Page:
weather is cool. ;1 Determine if the horse is dehydrated due to e&cessi!e sweating. <1 -ro!ide
fluids with small# frequent sips of water to hot horses# and pro!ide free access to water once the
horse has cooled out. =1 $elie!e an&iety and pain. Drugs such as aceproma.ine might e
prescried y your !eterinarian. >1 $emo!e grain and feed? pro!ide only hay until signs suside.
@1 "mall paddoc) turnout is good once the horse wal)s freely# usually in 59-9; hours. If the
prolem recurs# ha!e the horse e!aluated for a specific cause of recurrent e&ertional
Stephanie Valberg, DVM, PhD, of the University of Minnesota is a leading researcher on the
subject of tying-up. She will present her research findings at the !P convention in early
)eywords8 tying-up# pssm# polysaccharide storage myopathy.
posted8 =A5=A9669. Bast updated8 9A9>A966:.

Vitamin " and "#uine Motor Neuron !isease
by $arold $int% Ph! MS

Thomas C. Di!ers# DVM# Dipl. 3+VIM# 3+VE++# reported at the +ornell at "aratoga "ymposium
on Equine (ealth +are that many of the questions aout equine motor neuron disease 0EMND1
ha!e een answered. EMND was first reported in 5DD6 y the late Cohn +ummings# DVM# -hD. It
is an acquired neurodegenerati!e disease of adult horses that is similar to amyotrophic lateral
sclerosis 0Bou EehrigFs disease1 in humans. Di!ers said the clinical signs in horses !ary
according to the form of the disease.
Subacute &orm
(orses de!elop acute onset of tremling# fasciculations 0rief# spontaneous muscle contractions1#
lying down more than normal# frequent shifting of weight in the rear legs# and anormal sweating.
(ead carriage might e anormally low. 3ppetite and gait usually are not noticealy affected. The
owner might mention that the horseshad een losing weight 0loss of muscle mass1 for one month
prior to the tremling.
'hronic &orm
The tremling and fasciculations suside and the horse ut with !arying degrees of
muscle atrophy. In some cases# the atrophy is so se!ere that the horse loo)s emaciated. In other
cases# there is noticeale impro!ement in muscle mass andAor fat deposition. The tail head
frequently is in an anormally high resting position.
Subclinical &orm
$esearch has pro!en that horses maintained on prolonged low !itamin E diets might ha!e
suclinical 0underlying1 disease. This could ha!e significant implications since affected horses
would# un)nowingly to the rider or owner# ha!e decreased strength. Di!ers and his colleagues
ha!e demonstrated that the damage to the neurons is caused y an o&idati!e disorder. They also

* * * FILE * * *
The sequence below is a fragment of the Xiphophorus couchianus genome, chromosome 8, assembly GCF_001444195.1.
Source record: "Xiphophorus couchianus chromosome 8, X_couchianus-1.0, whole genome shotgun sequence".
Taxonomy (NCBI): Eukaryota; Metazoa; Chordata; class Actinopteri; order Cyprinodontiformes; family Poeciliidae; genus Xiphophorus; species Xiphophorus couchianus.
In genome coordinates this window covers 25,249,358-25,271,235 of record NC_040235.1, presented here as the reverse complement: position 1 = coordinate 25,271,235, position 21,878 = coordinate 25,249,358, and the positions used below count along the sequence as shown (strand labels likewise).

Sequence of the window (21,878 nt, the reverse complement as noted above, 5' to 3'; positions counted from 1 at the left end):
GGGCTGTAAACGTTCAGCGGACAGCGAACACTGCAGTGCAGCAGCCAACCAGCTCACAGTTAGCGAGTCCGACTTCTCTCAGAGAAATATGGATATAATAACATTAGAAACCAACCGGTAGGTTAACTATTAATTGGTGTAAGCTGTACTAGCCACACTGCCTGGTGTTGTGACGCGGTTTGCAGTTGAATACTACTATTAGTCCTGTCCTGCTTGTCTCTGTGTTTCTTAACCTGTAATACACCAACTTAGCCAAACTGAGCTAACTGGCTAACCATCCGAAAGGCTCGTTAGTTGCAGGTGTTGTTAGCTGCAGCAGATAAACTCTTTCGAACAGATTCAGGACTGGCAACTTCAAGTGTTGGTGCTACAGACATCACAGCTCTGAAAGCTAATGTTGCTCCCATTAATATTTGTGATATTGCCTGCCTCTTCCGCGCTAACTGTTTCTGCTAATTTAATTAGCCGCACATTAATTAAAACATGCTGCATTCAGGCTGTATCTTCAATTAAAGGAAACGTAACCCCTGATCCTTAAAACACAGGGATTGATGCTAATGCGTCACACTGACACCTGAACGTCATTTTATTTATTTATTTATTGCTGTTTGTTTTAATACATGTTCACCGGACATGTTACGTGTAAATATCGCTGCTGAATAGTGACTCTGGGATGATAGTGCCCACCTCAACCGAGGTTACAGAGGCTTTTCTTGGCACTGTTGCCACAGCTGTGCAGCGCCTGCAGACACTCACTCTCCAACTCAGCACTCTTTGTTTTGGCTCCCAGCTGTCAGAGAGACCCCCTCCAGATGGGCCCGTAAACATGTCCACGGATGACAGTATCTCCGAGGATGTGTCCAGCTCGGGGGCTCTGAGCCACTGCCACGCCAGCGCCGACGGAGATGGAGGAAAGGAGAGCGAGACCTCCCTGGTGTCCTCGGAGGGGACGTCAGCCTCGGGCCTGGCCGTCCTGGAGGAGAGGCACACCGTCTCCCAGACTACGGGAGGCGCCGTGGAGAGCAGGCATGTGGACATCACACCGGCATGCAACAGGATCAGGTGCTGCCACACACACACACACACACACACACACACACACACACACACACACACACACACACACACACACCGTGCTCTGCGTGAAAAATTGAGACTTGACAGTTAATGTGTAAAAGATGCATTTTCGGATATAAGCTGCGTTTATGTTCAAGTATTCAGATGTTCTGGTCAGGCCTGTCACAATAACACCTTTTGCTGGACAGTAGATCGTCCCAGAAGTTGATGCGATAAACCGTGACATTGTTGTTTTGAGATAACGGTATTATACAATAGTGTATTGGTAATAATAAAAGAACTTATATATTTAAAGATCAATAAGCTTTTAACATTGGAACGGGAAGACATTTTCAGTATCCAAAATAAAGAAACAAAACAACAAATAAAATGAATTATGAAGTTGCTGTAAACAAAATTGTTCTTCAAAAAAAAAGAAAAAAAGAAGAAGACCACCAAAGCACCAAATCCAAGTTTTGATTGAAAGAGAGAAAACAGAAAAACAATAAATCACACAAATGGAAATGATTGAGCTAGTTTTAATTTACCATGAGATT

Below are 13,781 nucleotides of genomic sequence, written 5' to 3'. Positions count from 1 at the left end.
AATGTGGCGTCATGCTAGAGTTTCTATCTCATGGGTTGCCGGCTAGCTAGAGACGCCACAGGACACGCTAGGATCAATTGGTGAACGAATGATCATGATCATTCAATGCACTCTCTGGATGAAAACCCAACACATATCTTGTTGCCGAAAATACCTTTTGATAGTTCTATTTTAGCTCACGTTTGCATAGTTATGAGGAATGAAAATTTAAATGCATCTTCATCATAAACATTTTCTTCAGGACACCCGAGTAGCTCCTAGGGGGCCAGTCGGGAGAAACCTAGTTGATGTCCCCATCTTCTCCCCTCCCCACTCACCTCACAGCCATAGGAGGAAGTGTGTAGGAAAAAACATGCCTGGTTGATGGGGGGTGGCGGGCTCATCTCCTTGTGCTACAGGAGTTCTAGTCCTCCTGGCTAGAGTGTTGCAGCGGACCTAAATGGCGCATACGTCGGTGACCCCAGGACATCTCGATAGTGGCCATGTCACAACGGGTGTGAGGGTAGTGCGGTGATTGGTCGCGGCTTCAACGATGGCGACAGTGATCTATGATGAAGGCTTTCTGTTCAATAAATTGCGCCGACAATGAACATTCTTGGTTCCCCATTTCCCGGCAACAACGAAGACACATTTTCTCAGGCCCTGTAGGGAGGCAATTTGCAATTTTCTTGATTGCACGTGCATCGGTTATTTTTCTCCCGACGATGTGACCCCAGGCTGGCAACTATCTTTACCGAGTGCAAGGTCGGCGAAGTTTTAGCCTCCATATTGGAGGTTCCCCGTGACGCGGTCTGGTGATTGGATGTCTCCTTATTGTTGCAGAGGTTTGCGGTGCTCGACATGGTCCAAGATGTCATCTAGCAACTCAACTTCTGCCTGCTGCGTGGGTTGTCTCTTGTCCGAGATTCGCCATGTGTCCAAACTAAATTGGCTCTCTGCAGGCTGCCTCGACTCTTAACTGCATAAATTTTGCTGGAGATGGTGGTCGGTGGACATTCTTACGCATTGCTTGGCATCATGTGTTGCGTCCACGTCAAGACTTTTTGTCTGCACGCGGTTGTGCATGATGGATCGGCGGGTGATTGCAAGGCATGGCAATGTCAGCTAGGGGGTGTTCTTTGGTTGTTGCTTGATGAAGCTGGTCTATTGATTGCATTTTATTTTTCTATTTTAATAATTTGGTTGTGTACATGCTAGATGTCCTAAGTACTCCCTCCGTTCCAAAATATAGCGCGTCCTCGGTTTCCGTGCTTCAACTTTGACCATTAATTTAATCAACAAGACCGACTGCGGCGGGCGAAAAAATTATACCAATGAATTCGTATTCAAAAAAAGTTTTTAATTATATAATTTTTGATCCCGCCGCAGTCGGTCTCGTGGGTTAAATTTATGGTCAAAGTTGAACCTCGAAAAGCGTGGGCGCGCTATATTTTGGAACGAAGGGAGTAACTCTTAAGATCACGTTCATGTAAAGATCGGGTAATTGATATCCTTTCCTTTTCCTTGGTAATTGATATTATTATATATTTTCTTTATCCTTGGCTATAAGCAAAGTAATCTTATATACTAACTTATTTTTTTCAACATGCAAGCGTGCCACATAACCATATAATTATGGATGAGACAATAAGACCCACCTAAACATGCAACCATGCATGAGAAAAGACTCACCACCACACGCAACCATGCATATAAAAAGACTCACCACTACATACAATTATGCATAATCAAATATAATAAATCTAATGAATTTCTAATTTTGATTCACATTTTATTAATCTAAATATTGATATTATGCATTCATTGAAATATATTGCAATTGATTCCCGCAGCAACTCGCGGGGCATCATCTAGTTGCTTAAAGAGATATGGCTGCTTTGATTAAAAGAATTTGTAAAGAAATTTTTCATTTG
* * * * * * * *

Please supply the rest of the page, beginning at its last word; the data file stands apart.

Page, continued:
ha!e shown that all horses with EMND ha!e a low plasma concentration of !itamin E.
"ince the relationship of !itamin E to EMND has een disco!ered# the incidence of EMND has
greatly decreased.
'ause And Treatment
Vitamin E can e a !ery effecti!e antio&idant. That is# it is well )nown to protect against o&idati!e
damage. 3ll affected horses had a history of eing off pasture for an e&tended period of time.
-asture is an e&cellent source of !itamin E# ut the !itamin E content of hay can e deficient
ecause of losses of !itamin E during har!est and storage.
The disease was produced e&perimentally at +ornell in 56 horses which for more than a year
were fed a diet containing a low concentration of !itamin E. The research clearly showed that the
lac) of dietary !itamin E is a primary factor in the de!elopment of EMND. The studies were
supported y the Morris 3nimal 2oundation and the 3myotrophic Bateral "clerosis 3ssociation.
Treatment of affected animals with !itamin E can lead to some impro!ement# ut complete
reco!ery is unli)ely. "tudies supported y the Morris 3nimal 2oundation are underway at +ornell
to further define the role of !itamin E as a treatment.
Prevention (s )ey
The disease can e pre!ented y access to pasture. Di!ers recommended that all horses without
access to green forage for more than a year e routinely tested for plasma !itamin E# then
supplemented with !itamin E if needed.
GIf this were a standard policy# most# if not all cases of EMND could e pre!ented#G Di!ers stated.
GIf only the human disease were this simple.G
#arold #int$, PhD, MS, is delivering the %ran& '. Milne State of the rt (ecture on )utrition at this
year*s convention of the "erican ssociation of !+uine Practitioners. #e*s a professor of ni"al
)utrition at ,ornell and a new "e"ber of The (orse !ditorial dvisory -oard.
.he horse has long been considered livestoc& in the United States and throughout the world.
.his does not prevent individuals fro" enjoying their horses as co"panion ani"als. .hat is their
privilege, just as it is the right of others to continue to care for the" as livestoc&. ,hanging the
legal definition of horses to co"panion ani"als under state law, however, could adversely affect
horse owners and breeders and not necessarily better protect horses. #orse owners and others
should be "indful of this when considering various state initiatives.
American Association o* "#uine Practitioners
+,-. (ron /or0s Pi0e
Le1ington )2 +,.33
45,56 788-,3+-
posted8 =A5=A9669. Bast updated8 =A5=A9669.